Immediately following the launch of the Cancer Moonshot, I engaged in an extensive “listening tour”, meeting with patients and their families, physicians, researchers, and other experts to gain an even better understanding of what challenges impede advances in cancer research and treatment, and what opportunities could be realized with a focused and coordinated effort. I visited many of the major nerve centers in the fight against cancer to gain as much information as I possibly could in order to meet our goal and sense of urgency.

I learned there is consensus that in the cancer fight, we have reached an inflection point, and there is good reason to have hope. Let me explain what I mean by that:

  • There is more collaboration across research disciplines than ever before, and this is needed to solve the complexity of a challenge like cancer. Five years ago, oncologists weren’t routinely working closely with immunologists, virologists, geneticists, chemical engineers, and others — now they are.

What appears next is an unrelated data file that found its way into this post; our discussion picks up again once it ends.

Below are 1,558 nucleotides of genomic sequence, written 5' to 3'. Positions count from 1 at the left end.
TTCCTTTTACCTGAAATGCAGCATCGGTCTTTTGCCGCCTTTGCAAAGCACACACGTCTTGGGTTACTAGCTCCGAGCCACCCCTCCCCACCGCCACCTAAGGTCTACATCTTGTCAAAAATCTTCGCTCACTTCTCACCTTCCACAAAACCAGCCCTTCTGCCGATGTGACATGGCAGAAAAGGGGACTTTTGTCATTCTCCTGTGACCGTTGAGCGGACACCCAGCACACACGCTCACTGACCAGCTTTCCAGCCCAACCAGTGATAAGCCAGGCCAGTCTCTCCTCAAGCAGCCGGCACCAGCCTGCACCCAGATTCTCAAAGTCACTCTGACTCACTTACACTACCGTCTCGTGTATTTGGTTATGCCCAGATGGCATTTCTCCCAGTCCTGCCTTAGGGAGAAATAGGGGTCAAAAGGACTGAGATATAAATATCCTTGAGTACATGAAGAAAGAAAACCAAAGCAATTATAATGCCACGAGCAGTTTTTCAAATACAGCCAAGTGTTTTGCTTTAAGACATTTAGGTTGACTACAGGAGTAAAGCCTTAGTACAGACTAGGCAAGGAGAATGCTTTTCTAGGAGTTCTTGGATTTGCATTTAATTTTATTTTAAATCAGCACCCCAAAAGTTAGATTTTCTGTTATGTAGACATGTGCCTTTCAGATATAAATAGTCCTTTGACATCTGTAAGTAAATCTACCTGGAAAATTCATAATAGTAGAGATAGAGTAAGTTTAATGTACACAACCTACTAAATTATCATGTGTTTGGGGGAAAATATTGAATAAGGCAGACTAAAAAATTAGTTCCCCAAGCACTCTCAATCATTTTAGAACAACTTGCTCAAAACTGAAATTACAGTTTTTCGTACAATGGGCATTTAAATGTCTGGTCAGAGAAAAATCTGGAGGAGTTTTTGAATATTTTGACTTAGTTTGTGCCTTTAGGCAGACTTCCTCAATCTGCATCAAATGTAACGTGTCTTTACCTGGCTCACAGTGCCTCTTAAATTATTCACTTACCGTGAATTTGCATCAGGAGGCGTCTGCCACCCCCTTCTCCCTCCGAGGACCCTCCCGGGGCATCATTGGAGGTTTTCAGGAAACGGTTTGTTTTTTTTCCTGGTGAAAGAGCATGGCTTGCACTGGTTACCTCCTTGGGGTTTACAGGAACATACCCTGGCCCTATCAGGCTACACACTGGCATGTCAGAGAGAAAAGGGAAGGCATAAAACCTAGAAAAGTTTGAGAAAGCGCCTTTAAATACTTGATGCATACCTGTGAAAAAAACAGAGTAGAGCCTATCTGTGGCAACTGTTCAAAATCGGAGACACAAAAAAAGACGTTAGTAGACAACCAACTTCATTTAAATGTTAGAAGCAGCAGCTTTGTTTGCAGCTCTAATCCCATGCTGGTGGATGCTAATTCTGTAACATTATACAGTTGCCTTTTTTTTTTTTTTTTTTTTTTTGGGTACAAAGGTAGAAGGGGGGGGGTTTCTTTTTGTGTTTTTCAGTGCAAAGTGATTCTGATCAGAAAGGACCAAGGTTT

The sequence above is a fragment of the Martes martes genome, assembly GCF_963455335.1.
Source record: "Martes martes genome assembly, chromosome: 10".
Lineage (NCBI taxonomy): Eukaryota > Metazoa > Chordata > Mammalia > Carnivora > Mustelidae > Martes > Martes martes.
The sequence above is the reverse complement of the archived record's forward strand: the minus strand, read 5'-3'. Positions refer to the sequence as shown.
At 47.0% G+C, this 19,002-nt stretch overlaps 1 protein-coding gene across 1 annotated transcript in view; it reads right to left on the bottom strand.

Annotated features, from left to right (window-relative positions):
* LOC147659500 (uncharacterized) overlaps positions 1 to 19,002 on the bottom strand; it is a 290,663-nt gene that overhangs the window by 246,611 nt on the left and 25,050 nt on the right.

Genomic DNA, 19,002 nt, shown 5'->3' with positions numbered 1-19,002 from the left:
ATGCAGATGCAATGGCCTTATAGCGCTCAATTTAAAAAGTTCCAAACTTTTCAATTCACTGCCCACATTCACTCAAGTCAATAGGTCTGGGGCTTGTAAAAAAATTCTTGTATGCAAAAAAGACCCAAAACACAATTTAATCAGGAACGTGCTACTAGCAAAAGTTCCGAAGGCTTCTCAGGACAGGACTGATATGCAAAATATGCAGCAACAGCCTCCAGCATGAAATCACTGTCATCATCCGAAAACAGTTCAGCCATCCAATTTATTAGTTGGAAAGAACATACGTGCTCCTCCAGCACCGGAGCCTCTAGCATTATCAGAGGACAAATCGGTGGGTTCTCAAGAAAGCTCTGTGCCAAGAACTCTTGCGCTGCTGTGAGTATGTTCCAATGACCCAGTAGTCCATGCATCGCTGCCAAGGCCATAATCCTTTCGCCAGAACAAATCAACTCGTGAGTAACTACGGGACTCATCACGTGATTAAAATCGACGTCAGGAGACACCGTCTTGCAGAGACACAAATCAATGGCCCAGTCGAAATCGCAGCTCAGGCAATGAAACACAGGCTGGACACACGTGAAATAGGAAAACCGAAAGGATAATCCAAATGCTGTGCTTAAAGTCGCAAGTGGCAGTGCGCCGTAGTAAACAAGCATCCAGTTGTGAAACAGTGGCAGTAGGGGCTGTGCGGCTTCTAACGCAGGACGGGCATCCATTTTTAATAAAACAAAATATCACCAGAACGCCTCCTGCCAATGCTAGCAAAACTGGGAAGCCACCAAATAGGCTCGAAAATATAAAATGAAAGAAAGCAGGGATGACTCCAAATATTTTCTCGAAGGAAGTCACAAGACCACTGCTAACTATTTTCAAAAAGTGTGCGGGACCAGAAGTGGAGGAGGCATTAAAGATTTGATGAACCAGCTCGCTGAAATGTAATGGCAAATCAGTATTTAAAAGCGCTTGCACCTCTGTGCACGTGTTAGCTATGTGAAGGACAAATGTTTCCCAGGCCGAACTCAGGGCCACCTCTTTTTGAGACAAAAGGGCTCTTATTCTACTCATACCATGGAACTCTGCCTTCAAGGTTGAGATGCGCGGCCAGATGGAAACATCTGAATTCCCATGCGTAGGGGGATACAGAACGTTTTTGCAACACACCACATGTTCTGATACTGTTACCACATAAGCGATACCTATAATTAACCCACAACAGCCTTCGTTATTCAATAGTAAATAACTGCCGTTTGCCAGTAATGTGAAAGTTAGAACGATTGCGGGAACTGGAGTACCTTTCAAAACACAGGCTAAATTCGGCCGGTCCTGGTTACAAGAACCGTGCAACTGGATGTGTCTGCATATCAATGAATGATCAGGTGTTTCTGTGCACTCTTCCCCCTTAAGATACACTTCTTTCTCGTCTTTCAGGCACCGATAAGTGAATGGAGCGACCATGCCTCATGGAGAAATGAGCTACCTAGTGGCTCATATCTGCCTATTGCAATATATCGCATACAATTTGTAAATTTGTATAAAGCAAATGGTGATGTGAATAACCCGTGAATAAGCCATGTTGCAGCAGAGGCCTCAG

• Because of technological advances, researchers are now able to analyze cancer genes and proteins, along with other genes in the body, putting us closer than ever before to understanding what causes cancer and how to attack a particular cancer.
  • Using this improved understanding of cancer biology, we can now target and treat cancer cells with therapies that boost the immune system, that use low doses and new forms of radiation, and more targeted chemotherapy. Many of these new treatments are effective at killing cancer cells while doing less damage to healthy cells, advances could eventually transform many types of cancer that are currently hard to treat such as liver cancer, brain cancer, and pancreatic cancer into chronic, manageable diseases.